So, what are GMOs? In a segment on his show, Jimmy Kimmel asked farmers market goers exactly what they thought a GMO was. Most people didn’t know that “GMO” stands for “genetically modified organism,” but they were quick to say “they’re bad for you.” But are they really bad for you? Some of the biggest “facts” on GMOs are actually misconceptions, and here’s why.
1. “They’re bad for you.”
Actually, GMOs can be very good for you. For instance, The Golden Rice Project works on fortifying rice with vitamin A to combat vitamin A deficiency in Southeast Asia and Africa that is prevalent in the impoverished populations. Crops can also be engineered to boost nutritional value. They could even potentially be used to aid in some of the world’s food shortage problems.
2. “GMOs are in everything that’s not organic.”
There are common foods that contain GMOs that you may not be aware of, but GMOs aren’t in everything that’s not labeled “certified organic.” Yes, while many corn-based products may contain GM corn, but the majority of that corn is used to feed livestock.
Additionally, some GM crops that are approved by the FDA haven’t even made it to market yet due to widespread stigma against GMOs. There are currently only eight GM crops on the market—corn, soybean, papaya, canola, cotton, alfalfa, sugar beets, and summer squash. Genetically engineering papaya actually saved papayas from a virus that was spreading across Hawaii in the 1990s.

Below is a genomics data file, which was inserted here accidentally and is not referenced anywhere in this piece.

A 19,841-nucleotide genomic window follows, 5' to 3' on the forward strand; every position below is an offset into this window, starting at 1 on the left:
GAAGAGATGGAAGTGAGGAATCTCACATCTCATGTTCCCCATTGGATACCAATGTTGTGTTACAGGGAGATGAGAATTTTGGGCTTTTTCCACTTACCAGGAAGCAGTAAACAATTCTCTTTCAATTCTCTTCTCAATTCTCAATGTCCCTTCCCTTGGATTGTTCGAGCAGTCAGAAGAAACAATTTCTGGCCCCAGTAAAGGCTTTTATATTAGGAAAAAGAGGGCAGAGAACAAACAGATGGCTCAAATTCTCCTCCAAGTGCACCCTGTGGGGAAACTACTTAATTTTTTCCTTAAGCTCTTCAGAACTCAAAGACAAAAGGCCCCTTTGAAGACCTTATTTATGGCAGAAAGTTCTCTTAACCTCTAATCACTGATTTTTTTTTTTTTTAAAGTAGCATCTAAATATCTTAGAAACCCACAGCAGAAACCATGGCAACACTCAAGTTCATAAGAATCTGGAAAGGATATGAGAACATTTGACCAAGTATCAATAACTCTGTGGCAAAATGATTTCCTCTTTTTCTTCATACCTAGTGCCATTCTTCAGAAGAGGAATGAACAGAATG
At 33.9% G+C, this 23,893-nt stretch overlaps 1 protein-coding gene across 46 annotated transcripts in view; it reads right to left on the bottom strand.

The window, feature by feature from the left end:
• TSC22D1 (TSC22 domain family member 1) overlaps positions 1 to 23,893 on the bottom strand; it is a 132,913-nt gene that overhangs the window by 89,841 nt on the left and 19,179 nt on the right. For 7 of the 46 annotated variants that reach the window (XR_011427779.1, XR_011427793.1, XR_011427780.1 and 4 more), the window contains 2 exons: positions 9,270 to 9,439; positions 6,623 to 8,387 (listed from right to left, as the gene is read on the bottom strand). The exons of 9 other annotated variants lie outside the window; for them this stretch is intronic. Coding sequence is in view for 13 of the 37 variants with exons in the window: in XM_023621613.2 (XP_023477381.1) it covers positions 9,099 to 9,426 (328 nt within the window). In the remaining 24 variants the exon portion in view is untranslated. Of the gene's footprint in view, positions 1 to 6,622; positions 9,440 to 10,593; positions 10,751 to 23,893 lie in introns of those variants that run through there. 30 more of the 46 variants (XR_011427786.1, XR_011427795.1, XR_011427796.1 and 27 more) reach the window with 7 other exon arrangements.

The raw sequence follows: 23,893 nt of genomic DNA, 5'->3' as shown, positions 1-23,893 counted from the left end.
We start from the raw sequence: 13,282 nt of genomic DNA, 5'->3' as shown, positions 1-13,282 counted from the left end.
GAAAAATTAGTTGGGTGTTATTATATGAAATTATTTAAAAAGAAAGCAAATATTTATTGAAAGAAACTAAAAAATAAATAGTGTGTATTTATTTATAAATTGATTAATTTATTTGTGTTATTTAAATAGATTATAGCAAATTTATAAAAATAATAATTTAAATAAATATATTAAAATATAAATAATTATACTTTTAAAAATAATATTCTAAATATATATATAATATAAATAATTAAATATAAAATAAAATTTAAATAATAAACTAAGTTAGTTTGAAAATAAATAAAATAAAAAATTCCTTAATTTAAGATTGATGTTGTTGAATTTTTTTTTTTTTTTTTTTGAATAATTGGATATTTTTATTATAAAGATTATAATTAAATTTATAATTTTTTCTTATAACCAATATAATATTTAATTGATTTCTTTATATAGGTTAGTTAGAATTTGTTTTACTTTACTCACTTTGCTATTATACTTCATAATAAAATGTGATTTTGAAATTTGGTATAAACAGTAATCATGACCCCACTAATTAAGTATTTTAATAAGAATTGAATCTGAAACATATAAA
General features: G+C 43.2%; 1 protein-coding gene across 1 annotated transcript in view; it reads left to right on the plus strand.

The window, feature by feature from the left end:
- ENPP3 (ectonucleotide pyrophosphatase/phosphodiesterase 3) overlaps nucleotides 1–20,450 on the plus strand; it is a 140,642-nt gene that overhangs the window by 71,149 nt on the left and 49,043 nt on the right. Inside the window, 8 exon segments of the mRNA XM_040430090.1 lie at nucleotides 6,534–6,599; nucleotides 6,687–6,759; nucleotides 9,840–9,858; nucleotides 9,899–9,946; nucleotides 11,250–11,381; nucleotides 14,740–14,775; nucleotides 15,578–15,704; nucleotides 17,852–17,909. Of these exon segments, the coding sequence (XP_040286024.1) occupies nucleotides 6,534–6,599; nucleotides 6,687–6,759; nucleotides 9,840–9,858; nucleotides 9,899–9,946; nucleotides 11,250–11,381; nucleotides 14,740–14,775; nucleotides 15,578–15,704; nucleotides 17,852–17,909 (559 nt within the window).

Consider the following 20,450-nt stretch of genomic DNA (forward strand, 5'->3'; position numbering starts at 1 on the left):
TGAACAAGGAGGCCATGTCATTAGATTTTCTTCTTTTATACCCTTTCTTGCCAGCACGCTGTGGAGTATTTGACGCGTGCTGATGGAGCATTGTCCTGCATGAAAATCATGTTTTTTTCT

3. “GMOs cause cancer.”
Many studies on this show very weak (and statistically insignificant) relationships between GMOs and cancer, or there was a severe error that renders the results inaccurate. There are many speculations about the compound glyphosate and links to cancer, but glyphosate is also present on regular, non-engineered vegetables, as it is a commonly used herbicide. There is very little evidence that GMOs are correlated with higher cancer risks, though there are still studies being conducted.
4. “They’re unnatural.”
Technically speaking, everything we eat is “genetically engineered”—at least, traditionally engineered. The corn we eat today is nowhere near the size (or shape) of natural corn. You may not be surprised to hear that broccoli and cauliflower are descended from the same plant, but did you know that cabbage, kohlrabi, Brussels sprouts, and kale are also from the same species, Brassica oleracea? Farmers have selected for certain traits, like the flowers in cauliflower, to increase the yield of our crops for thousands of years.
However, in terms of genetic engineering, they may be “unnatural,” but the technology is much more precise. When two plants are bred, all of their genes are mixed together completely randomly. On the other hand, when crops are engineered, a precise gene is inserted or removed to ensure that only that trait is affected.
5. “Organic foods are better than GMOs because they don’t use pesticides.”
Though many people believe that buying organic produce is much better because organic farmers are restricted from using pesticides, that simply isn’t the case. Organic farmers are, however, restricted to using only certain pesticides established by the USDA, whether they are derived naturally or synthetically. Instead of focusing on buying organic, switch over to buying locally grown produce.